Mumbai: Riding high on liquidity, the primary market is expected to thrive in 2010.

At least 63 firms have filed draft offer documents with capital market regulator Securities and Exchange Board of India (Sebi) to raise nearly Rs40,000 crore through public floats. Besides, at least 100 listed firms have announced plans to raise Rs1 trillion through placements with qualified institutional investors (QIPs), according to Prithvi Haldea, chairman and managing director, Prime Database, a Delhi-based primary market tracker.

Also See Riding High (Graphics)

Then, there are at least 31 listed firms that want to raise money through rights issues.

Finally, the government is set to kick off its disinvestment programme with follow-on public offers (FPOs) of a few listed public sector units including NTPC Ltd, National Mining Development Corp. Ltd (NMDC) and Sutlej Jal Vidyut Nigam Ltd.

In NTPC, the government is divesting a 5% stake to collect Rs11,000 crore. An 8.38% divestment in NMDC, at its current market price, could fetch the government around Rs14,000 crore.

This will be followed by initial public offerings (IPOs) of Bharat Sanchar Nigam Ltd and RITES Ltd and an FPO for Steel Authority of India Ltd.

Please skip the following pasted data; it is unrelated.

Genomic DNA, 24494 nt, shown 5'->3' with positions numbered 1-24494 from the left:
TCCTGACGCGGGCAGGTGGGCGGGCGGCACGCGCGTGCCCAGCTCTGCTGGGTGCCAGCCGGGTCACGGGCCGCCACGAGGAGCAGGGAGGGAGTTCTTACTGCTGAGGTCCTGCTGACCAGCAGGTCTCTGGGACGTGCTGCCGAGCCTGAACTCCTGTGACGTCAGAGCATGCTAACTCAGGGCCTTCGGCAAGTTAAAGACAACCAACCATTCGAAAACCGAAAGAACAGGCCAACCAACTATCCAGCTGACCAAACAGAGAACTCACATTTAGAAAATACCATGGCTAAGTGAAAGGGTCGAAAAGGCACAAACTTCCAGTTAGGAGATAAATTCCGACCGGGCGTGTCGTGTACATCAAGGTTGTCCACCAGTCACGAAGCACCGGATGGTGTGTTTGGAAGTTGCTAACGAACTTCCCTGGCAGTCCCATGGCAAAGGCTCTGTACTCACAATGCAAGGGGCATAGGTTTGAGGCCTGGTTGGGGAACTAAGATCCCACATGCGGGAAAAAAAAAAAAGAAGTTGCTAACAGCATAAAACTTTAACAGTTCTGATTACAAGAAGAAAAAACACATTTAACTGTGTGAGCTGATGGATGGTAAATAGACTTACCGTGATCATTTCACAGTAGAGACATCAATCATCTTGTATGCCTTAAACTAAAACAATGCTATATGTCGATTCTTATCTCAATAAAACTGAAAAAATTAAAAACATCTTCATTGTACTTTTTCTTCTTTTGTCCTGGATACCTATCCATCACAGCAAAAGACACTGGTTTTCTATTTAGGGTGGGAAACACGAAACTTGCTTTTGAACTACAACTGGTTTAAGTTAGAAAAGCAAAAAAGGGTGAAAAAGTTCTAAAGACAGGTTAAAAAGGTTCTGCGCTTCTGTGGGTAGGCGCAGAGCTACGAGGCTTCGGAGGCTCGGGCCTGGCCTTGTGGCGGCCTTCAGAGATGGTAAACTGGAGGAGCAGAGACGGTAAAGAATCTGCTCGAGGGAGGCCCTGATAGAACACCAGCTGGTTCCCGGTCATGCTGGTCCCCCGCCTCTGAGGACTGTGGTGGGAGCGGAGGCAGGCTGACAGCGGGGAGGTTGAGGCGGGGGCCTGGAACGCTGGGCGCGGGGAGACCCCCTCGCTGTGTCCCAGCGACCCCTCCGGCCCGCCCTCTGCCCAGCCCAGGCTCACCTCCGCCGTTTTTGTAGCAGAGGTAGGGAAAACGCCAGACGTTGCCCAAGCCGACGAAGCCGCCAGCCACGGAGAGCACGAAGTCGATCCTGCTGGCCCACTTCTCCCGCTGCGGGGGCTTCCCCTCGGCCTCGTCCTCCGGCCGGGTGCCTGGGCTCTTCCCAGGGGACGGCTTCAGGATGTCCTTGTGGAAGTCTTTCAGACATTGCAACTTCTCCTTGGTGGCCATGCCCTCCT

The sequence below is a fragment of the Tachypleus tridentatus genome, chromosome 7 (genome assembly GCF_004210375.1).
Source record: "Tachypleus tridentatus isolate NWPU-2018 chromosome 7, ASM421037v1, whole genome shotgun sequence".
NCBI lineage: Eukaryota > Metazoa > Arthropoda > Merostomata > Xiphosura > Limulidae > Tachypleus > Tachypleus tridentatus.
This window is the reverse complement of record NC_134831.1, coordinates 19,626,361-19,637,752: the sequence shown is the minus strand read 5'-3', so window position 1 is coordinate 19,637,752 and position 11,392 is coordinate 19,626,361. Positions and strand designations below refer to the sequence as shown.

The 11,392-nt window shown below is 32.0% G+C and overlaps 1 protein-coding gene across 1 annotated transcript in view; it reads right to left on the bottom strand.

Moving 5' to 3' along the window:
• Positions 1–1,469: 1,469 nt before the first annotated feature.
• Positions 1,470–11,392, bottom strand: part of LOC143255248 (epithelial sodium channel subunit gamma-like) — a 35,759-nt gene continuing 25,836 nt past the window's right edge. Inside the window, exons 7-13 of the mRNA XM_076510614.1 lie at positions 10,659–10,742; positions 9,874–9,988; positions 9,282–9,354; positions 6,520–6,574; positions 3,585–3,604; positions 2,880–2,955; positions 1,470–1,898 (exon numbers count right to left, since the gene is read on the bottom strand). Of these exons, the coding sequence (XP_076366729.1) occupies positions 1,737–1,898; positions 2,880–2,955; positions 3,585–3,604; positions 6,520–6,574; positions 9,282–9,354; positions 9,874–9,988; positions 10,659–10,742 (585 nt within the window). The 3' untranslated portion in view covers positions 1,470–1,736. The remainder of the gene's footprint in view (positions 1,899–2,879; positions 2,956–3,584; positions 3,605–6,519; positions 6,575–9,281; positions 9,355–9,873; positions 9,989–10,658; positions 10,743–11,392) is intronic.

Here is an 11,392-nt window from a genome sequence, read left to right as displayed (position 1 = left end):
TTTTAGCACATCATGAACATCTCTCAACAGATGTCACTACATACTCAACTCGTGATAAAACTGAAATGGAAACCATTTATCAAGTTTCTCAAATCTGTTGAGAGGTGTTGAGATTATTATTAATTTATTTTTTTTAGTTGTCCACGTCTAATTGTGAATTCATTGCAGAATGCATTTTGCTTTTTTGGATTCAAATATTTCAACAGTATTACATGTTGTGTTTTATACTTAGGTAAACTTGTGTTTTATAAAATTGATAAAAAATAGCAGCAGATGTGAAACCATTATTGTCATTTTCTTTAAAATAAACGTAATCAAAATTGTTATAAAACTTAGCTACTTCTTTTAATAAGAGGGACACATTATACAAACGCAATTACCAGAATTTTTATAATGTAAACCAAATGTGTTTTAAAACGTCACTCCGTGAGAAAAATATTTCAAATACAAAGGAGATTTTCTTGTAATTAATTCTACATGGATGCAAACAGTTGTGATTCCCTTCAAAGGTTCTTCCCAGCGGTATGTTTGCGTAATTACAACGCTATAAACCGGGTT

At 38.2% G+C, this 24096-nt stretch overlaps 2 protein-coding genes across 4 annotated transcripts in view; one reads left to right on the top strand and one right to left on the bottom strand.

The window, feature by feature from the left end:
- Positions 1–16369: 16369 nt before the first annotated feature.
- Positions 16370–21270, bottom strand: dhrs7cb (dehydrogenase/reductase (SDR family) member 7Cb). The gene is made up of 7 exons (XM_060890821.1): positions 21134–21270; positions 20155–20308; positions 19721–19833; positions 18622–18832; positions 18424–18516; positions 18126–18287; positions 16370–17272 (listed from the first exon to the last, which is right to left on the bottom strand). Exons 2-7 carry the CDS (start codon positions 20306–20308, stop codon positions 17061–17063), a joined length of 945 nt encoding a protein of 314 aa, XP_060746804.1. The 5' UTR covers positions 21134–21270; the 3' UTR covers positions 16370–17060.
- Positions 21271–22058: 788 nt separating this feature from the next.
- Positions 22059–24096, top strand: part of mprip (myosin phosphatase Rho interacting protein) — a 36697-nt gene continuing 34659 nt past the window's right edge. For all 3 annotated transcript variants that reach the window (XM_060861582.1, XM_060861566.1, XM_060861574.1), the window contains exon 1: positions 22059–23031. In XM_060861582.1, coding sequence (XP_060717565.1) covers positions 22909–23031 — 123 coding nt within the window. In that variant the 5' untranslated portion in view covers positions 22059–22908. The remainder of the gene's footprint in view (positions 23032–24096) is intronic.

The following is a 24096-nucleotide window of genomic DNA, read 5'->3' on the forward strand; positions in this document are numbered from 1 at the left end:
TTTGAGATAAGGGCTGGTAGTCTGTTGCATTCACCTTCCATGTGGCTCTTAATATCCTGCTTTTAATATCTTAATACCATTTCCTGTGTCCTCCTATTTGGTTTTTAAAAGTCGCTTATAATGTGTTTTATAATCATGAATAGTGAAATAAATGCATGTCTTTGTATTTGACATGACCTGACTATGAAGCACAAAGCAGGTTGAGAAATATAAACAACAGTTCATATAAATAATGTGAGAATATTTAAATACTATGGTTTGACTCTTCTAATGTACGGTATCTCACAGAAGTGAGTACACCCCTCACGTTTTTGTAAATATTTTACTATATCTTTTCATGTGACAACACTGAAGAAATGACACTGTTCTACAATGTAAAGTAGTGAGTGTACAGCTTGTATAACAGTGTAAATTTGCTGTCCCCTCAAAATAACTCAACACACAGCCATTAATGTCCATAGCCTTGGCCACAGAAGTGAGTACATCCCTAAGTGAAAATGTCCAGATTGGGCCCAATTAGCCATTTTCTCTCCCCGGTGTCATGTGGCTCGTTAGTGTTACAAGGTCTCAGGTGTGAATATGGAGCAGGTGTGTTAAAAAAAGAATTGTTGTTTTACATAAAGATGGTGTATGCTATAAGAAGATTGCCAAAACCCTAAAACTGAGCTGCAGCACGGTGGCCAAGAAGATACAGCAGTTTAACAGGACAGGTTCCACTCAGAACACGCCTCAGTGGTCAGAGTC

The government has already raised Rs4,260 crore this fiscal through the divestment of minority stakes in NHPC Ltd and Oil India Ltd, but the plan will gain momentum in 2010.

There will be a flood of issues in the primary market next year but investment bankers, who market these issues, do not see any adverse impact.

“Abundant global liquidity, coupled with earnings momentum and the continuing emerging markets growth story make Indian equities a compelling investment destination," said Tarun Kataria, managing director and head of global banking and markets of HSBC Holdings Plc’s India unit.

Most of the activity will be seen in the beginning of the year, said S. Ramesh, chief operating officer, Kotak Mahindra Capital Co. Ltd, the investment banking arm of Kotak Mahindra Bank Ltd.

“We expect to continue to see robust capital market activity in the early part of 2010 in the form of disinvestment programme of the government, IPOs, and QIPs," he said.

A. Murugappan, executive director, ICICI Securities Ltd, the investment wing of ICICI Bank Ltd, India’s largest private sector lender, agreed.

“Primary markets will be buoyant, led by the government disinvestment programme," he said. “This will also pump up fund-raising activity by the private sector."

Many believe that quality government paper will absorb liquidity and bring back valuations to a reasonable level.

“There is tremendous liquidity in the market now, which requires some big IPOs to absorb," said Ajay Parmar, head of research-institutional, Emkay Global Financial Services Ltd. “Otherwise, the money will chase the same stocks, leading to severe overvaluation."